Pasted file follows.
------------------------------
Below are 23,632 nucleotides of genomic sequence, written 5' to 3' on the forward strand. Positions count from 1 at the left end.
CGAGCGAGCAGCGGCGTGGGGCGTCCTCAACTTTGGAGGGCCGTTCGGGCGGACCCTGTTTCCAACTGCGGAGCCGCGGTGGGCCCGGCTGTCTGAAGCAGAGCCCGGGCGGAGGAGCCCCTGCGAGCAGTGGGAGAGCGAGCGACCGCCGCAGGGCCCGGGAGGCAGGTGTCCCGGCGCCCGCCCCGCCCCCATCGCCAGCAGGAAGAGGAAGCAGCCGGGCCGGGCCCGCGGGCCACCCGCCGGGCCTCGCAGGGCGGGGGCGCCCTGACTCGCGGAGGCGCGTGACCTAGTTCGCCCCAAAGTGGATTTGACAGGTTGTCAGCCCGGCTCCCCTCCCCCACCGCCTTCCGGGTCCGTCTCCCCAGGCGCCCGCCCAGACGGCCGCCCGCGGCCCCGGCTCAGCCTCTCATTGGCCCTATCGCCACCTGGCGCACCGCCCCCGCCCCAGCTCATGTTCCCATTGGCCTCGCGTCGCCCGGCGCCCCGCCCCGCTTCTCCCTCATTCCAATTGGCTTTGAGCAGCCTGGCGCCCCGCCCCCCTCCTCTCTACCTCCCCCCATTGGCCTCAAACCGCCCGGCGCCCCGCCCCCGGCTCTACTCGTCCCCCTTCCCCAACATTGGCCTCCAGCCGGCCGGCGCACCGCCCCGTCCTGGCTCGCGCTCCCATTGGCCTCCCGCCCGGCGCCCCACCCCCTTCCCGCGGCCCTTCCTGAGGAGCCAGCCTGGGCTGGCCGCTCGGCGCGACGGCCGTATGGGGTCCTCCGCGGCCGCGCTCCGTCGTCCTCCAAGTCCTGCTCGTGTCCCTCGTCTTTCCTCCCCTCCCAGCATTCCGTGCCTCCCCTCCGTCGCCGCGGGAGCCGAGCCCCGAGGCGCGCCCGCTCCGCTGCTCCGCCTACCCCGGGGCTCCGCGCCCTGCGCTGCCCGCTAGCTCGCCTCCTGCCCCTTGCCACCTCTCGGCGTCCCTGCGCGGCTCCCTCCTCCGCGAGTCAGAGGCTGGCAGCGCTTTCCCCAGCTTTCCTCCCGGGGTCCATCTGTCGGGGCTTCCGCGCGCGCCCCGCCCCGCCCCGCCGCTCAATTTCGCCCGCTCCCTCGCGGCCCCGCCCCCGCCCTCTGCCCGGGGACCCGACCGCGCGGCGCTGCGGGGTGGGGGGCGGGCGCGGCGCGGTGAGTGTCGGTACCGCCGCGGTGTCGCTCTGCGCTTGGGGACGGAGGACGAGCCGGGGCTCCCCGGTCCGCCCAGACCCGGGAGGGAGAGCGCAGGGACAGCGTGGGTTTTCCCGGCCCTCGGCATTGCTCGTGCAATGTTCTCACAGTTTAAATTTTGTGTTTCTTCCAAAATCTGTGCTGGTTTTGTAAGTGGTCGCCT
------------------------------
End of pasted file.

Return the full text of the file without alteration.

Below are 23,632 nucleotides of genomic sequence, written 5' to 3' on the forward strand. Positions count from 1 at the left end.
CGAGCGAGCAGCGGCGTGGGGCGTCCTCAACTTTGGAGGGCCGTTCGGGCGGACCCTGTTTCCAACTGCGGAGCCGCGGTGGGCCCGGCTGTCTGAAGCAGAGCCCGGGCGGAGGAGCCCCTGCGAGCAGTGGGAGAGCGAGCGACCGCCGCAGGGCCCGGGAGGCAGGTGTCCCGGCGCCCGCCCCGCCCCCATCGCCAGCAGGAAGAGGAAGCAGCCGGGCCGGGCCCGCGGGCCACCCGCCGGGCCTCGCAGGGCGGGGGCGCCCTGACTCGCGGAGGCGCGTGACCTAGTTCGCCCCAAAGTGGATTTGACAGGTTGTCAGCCCGGCTCCCCTCCCCCACCGCCTTCCGGGTCCGTCTCCCCAGGCGCCCGCCCAGACGGCCGCCCGCGGCCCCGGCTCAGCCTCTCATTGGCCCTATCGCCACCTGGCGCACCGCCCCCGCCCCAGCTCATGTTCCCATTGGCCTCGCGTCGCCCGGCGCCCCGCCCCGCTTCTCCCTCATTCCAATTGGCTTTGAGCAGCCTGGCGCCCCGCCCCCCTCCTCTCTACCTCCCCCCATTGGCCTCAAACCGCCCGGCGCCCCGCCCCCGGCTCTACTCGTCCCCCTTCCCCAACATTGGCCTCCAGCCGGCCGGCGCACCGCCCCGTCCTGGCTCGCGCTCCCATTGGCCTCCCGCCCGGCGCCCCACCCCCTTCCCGCGGCCCTTCCTGAGGAGCCAGCCTGGGCTGGCCGCTCGGCGCGACGGCCGTATGGGGTCCTCCGCGGCCGCGCTCCGTCGTCCTCCAAGTCCTGCTCGTGTCCCTCGTCTTTCCTCCCCTCCCAGCATTCCGTGCCTCCCCTCCGTCGCCGCGGGAGCCGAGCCCCGAGGCGCGCCCGCTCCGCTGCTCCGCCTACCCCGGGGCTCCGCGCCCTGCGCTGCCCGCTAGCTCGCCTCCTGCCCCTTGCCACCTCTCGGCGTCCCTGCGCGGCTCCCTCCTCCGCGAGTCAGAGGCTGGCAGCGCTTTCCCCAGCTTTCCTCCCGGGGTCCATCTGTCGGGGCTTCCGCGCGCGCCCCGCCCCGCCCCGCCGCTCAATTTCGCCCGCTCCCTCGCGGCCCCGCCCCCGCCCTCTGCCCGGGGACCCGACCGCGCGGCGCTGCGGGGTGGGGGGCGGGCGCGGCGCGGTGAGTGTCGGTACCGCCGCGGTGTCGCTCTGCGCTTGGGGACGGAGGACGAGCCGGGGCTCCCCGGTCCGCCCAGACCCGGGAGGGAGAGCGCAGGGACAGCGTGGGTTTTCCCGGCCCTCGGCATTGCTCGTGCAATGTTCTCACAGTTTAAATTTTGTGTTTCTTCCAAAATCTGTGCTGGTTTTGTAAGTGGTCGCCT